Memory Herbs In The Lab

Rosemary, Peppermint Test Memory In Lab Experiments


Rosemary aroma can help older adults to remember to do things

25/04/2016 13:11 GMT British Psychological Society (BPS)

The aroma of rosemary essential oil may improve ability of people over 65 to remember events and to remember to complete tasks at particular times in the future.
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Peppermint tea can help improve your memory

25/04/2016 13:42 GMT British Psychological Society (BPS)

Peppermint tea can help improve long-term and working memory and in healthy adults. This is the finding of a study by Dr Mark Moss, Robert Jones and Lucy Moss of Northumbria University who will present their research today, Wednesday 27 April 2016, at the British Psychological Society’s Annual Conference in Nottingham
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Challenging The Myth Of Alzheimer’s

Journal of Intergenerational Relationships Presents

a New Approach to Cognitive Aging


30 July 2013 Taylor & Francis


miss marple was not an alzheimer's candidateIs treating Alzheimer’s Disease (AD) and other Aging Associated Cognitive Challenges (AACC) through medical models really the most effective response to diagnoses?

In the article “The Challenges of Cognitive Aging: Integrating Approaches from Neuroscience to Intergenerational Relationships,” published in the Journal of Intergenerational Relationships, author Peter Whitehouse suggests a more socially-based approach to treating Alzheimer’s and other cognitive disorders.

“Our modern world is challenged by aging demographics, global climate change, political unrest, and economic instability,” says Whitehouse. “Intergenerational approaches to learning and health can foster the kind of long-term intergenerative thinking and valuing that is necessary for human flourishing and even survival in these difficult times. The answers to the challenges of chronic diseases like dementia will not be found in reductionist molecular biology and genetics, but in the redesign of our communities to serve elders, children, and the environment more effectively.”

To demonstrate how intergenerational relationships can assist in addressing some of the social issues that accompany AD and ACCC , Dr. Whitehouse first challenges what he calls the “myth of Alzheimer’s,” or how the new diagnostic criteria for AD and related conditions reveal the limits of medicalization.

Then he details the role of, “The Intergenerational School,” a high performing, public charter school in Ohio that provides learning opportunities for 200 elementary school children and hundreds of adults, some of whom have dementia.

“The school is an intergenerative learning organization built around principles of social construction, educational excellence, lifelong experiential and service learning, and participation in social and political life,” says Whitehouse. Its mission is to create a community that guides individuals in learning the skills and gaining experiences that foster lifelong learning and spirited citizenship.

Sally Newman, Editor of the Journal of Intergenerational Relationship, notes that Whitehouse’s article advances several ideas that prompt further discussion by readers.

“It challenges the notion of Alzheimer’s disease as a disease, and suggests that dementia and cognitive impairments across the lifespan are the biggest challenges to intergenerational relationships, especially when linked to the increasing economic and ecological challenges facing the next generations of human beings.”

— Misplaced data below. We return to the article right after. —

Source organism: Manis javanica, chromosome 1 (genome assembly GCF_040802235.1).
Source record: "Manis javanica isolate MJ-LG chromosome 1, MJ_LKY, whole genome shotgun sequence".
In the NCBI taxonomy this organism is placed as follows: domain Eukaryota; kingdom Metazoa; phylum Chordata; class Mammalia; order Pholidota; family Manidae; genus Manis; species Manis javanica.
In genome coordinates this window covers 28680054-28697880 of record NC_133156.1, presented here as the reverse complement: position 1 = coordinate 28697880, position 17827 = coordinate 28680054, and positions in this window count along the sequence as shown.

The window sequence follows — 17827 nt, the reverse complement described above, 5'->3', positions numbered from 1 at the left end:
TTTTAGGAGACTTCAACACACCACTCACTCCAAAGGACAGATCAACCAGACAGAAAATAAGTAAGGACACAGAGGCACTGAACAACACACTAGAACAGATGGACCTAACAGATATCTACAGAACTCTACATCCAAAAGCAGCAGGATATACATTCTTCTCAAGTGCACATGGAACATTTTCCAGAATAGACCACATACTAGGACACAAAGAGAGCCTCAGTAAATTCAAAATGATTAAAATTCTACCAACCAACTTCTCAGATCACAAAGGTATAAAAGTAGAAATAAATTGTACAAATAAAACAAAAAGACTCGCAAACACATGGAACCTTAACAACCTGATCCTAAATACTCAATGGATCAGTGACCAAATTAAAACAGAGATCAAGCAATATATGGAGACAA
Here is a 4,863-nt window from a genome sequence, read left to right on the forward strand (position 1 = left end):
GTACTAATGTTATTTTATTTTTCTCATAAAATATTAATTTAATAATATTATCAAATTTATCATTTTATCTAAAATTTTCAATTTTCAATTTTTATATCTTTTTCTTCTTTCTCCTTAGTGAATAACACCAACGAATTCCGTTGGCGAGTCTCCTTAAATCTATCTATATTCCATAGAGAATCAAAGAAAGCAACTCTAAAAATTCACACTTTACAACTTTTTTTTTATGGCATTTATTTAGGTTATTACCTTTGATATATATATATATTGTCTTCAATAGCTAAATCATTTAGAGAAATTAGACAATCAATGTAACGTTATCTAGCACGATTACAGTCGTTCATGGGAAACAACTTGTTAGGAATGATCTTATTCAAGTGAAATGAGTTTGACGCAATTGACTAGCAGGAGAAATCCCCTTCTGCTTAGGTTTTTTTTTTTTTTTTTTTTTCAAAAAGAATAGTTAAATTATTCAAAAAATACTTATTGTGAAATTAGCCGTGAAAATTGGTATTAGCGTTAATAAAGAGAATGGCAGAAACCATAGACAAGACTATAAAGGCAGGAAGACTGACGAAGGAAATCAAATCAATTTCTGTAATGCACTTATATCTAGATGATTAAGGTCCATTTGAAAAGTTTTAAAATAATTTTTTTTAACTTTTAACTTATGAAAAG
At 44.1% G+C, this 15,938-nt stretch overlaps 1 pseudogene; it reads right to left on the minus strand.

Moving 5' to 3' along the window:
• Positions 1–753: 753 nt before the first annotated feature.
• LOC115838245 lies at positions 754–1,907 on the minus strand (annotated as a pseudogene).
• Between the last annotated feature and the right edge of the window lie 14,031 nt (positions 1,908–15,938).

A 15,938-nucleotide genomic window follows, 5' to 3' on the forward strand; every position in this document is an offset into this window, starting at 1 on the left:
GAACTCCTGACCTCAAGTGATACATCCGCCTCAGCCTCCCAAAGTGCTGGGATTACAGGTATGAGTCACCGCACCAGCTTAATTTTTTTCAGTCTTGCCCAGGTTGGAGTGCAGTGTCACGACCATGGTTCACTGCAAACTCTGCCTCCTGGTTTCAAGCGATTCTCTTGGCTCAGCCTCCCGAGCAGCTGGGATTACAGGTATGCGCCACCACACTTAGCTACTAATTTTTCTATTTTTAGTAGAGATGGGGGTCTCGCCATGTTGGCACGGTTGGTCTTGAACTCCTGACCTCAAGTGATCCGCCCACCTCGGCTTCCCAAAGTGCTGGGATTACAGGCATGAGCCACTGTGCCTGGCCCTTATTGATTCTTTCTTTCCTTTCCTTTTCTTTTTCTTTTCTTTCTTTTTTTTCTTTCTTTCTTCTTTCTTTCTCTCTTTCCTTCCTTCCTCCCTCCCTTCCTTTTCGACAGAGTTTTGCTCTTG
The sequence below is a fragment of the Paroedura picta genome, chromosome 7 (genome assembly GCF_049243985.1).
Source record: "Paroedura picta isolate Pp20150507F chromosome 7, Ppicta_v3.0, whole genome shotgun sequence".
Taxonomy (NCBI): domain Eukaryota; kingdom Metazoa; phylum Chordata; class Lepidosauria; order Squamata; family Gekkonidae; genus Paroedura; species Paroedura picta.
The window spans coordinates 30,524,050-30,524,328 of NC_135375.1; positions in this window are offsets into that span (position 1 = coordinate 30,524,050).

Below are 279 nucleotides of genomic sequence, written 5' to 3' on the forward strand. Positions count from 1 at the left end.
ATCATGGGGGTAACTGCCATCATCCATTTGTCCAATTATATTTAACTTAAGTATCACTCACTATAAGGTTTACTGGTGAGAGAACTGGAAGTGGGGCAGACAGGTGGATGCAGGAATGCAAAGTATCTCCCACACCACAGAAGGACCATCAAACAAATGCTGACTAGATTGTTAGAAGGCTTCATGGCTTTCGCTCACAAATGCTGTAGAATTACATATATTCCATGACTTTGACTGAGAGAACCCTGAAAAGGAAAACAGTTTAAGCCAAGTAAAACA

Whitehouse’s research is co-published in the Journal of Alzheimer’s Disease.

The article is currently available for free online access on the journal’s website. Click here to download a PDF or text version. For more information about the Journal of Intergenerational Relationships, and to view the latest table of contents, visit

The Journal of Intergenerational Relationships is the forum for scholars, practitioners, policy makers, educators, and advocates to stay abreast of the latest intergenerational research, practice methods and policy initiatives. This is the only journal focusing on the intergenerational field integrating practical, theoretical, empirical, familial, and policy perspectives.

Full bibliographic information The Challenges of Cognitive Aging: Integrating Approaches from Neuroscience to Intergenerational Relationships
Peter Whitehouse MD Ph
Journal of Intergenerational Relationships
Volume 11, Issue 2, 2013
DOI: 10.1080/15350770.2013.782740

How’s Your Mood? What’s Your Number?

One of the quickest ways to determine whether you are experiencing symptoms of mental health is to take a screening test. Here’s a short survey that’s completely anonymous and may alert you to symptoms of Bi-Polar Disorder, Depression, Anxiety or PSTD.

Check it out at Mental Health America.

What's Your Number Free Mental Health Screening

Taking a screening test is one of the quickest and easiest ways to determine whether you are experiencing symptoms of a mental health condition. The M3 screening test on this site is completely anonymous and confidential.

The 3 Minute Test tests for Depression, Anxiety, Bipolar Disorder and PTSD. These are serious conditions that affect, not only your quality of life, but your physical health.

Did you know that having a mood disorder may increase your heart attack risk and decrease your ability to recover from other illnesses like stroke, diabetes, multiple sclerosis and cancer?

Your M3 score is a number that will help you and your doctor understand if you have a treatable mood disorder, like depression, anxiety, bipolar disorder, or post-traumatic stress disorder.

What’s my M3? Knowing can help you take control of your mental health, and you can discover yours in about three minutes with our free, confidential test.

– See more at:

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